Severe allergic reactions after COVID-19 vaccination are ‘exceedingly rare,’ CDC says

Those with allergic reactions after first dose should not receive second dose, CDC says

Life-threatening allergic reactions after COVID-19 vaccination, called anaphylaxis, do occur, but are "exceedingly rare," officials with the Centers for Disease Control and Prevention (CDC) said on a call Wednesday.

The CDC has documented 21 confirmed cases of severe allergic reactions after COVID-19 vaccinations, which averages out to a rate of 11.1 severe reactions per 1 million doses administered, according to Dr. Nancy Messonnier, director of the CDC’s National Center for Immunization and Respiratory Diseases.

Of 20 patients with available data, all had recovered, the CDC noted. 

The figures were published in a new CDC report released Wednesday and are based on an initial 1.9 million doses administered in the U.S. While the agency has since documented 29 total cases, it plans to detail those cases in an upcoming report.

Most people who developed symptoms did so within 15 minutes of vaccination and 17 patients had a documented history of allergies or allergic reactions, including to medical products, foods, and insect stings.

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For comparison, the rate of anaphylaxis for the flu vaccine is 1.3 cases per 1 million doses administered. While Messonnier noted that the rate of severe allergic reactions is 10 times greater for COVID-19 vaccinations, she assured that the cases are still "exceedingly rare."

Most importantly, the CDC says anyone who has an immediate or allergic reaction to the first dose of Pfizer or Moderna’s vaccine should not receive the second dose. Also, those with a known allergy to components in the vaccine, or closely related components in the vaccine, are not advised to receive the vaccine at this time.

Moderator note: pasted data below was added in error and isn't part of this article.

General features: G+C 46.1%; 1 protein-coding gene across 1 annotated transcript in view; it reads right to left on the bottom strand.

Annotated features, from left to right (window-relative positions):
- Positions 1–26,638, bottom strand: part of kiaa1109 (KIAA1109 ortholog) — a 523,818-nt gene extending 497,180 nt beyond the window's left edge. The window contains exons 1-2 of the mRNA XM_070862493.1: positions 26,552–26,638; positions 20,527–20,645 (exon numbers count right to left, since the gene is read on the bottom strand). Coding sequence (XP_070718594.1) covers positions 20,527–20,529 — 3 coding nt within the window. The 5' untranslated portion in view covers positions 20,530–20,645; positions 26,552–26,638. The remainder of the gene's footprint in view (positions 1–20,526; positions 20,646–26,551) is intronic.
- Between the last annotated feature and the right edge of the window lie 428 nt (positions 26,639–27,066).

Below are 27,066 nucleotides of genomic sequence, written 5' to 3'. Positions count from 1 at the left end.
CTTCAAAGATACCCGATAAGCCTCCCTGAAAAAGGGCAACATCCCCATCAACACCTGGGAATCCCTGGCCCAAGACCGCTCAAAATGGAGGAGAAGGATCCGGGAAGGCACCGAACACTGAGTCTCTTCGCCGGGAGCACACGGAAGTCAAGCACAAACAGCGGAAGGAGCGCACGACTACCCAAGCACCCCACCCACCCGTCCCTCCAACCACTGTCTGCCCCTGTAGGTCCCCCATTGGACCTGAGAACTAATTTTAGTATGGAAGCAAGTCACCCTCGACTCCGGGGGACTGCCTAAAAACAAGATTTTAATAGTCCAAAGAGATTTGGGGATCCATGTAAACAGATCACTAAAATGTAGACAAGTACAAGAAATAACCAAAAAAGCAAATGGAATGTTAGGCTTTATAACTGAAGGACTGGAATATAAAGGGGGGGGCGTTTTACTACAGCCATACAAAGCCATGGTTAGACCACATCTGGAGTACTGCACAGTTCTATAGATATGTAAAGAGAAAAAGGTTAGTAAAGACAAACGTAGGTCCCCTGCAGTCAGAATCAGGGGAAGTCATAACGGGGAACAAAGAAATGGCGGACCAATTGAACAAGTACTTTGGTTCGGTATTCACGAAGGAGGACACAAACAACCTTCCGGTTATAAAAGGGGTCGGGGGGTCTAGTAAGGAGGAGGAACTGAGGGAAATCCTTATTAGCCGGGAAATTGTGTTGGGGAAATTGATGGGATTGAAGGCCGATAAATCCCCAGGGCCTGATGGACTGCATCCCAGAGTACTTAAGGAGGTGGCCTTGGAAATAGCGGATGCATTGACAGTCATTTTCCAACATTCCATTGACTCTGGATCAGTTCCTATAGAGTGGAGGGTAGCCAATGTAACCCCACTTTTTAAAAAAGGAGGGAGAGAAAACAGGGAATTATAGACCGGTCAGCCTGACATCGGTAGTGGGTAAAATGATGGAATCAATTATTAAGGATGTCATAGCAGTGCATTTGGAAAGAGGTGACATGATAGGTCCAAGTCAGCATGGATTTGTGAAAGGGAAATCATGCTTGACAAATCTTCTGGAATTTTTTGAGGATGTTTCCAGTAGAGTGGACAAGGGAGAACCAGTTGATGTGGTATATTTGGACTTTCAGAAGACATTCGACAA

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Additionally, the CDC advises anyone with a history of an immediate allergic reaction to a vaccine, or a history of anaphylaxis due to any cause, be observed for 30 minutes after vaccination. Most individuals are observed for 15 minutes after vaccination.

Since the Pfizer and BioNTech jab saw emergency authorization from the U.S. Food and Drug Administration before the one created by Moderna did, most of the CDC's documented cases of severe allergic reactions cropped up among recipients of Pfizer’s vaccine, said Messonnier. 

That said, the federal health agency’s recommendations apply to both drug sponsors' vaccines.

"At this point, we really don’t have enough data to say that there’s any difference in the risk [between Pfizer and Moderna vaccines], and that’s why our recommendations apply to both vaccines," she said.

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CDC officials repeatedly emphasized that the known and potential benefits of COVID-19 vaccination outweigh the risk of serious consequences arising from COVID-19 disease.

"That doesn't mean, however, that we couldn't see potential serious health events in the future," Messonnier said.

"There are tremendous efforts underway right now to try to understand what might be the cause of this severe allergic reaction with both vaccines. I don't think we have anything definitive to say, there’s a lot of hypothesis about it but at this point, our recommendations for this apply to both vaccines," she added.

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The information about anaphylaxis cases has not had "significant effects" on distribution plans, and, as the CDC has previously said, all vaccination sites must be properly equipped and trained should any person experience anaphylaxis following vaccination.

Echoing remarks from other top federal officials, Messonnier voiced high hopes for expedited vaccination pace in the coming weeks amid resounding criticism of a slow nationwide vaccination effort.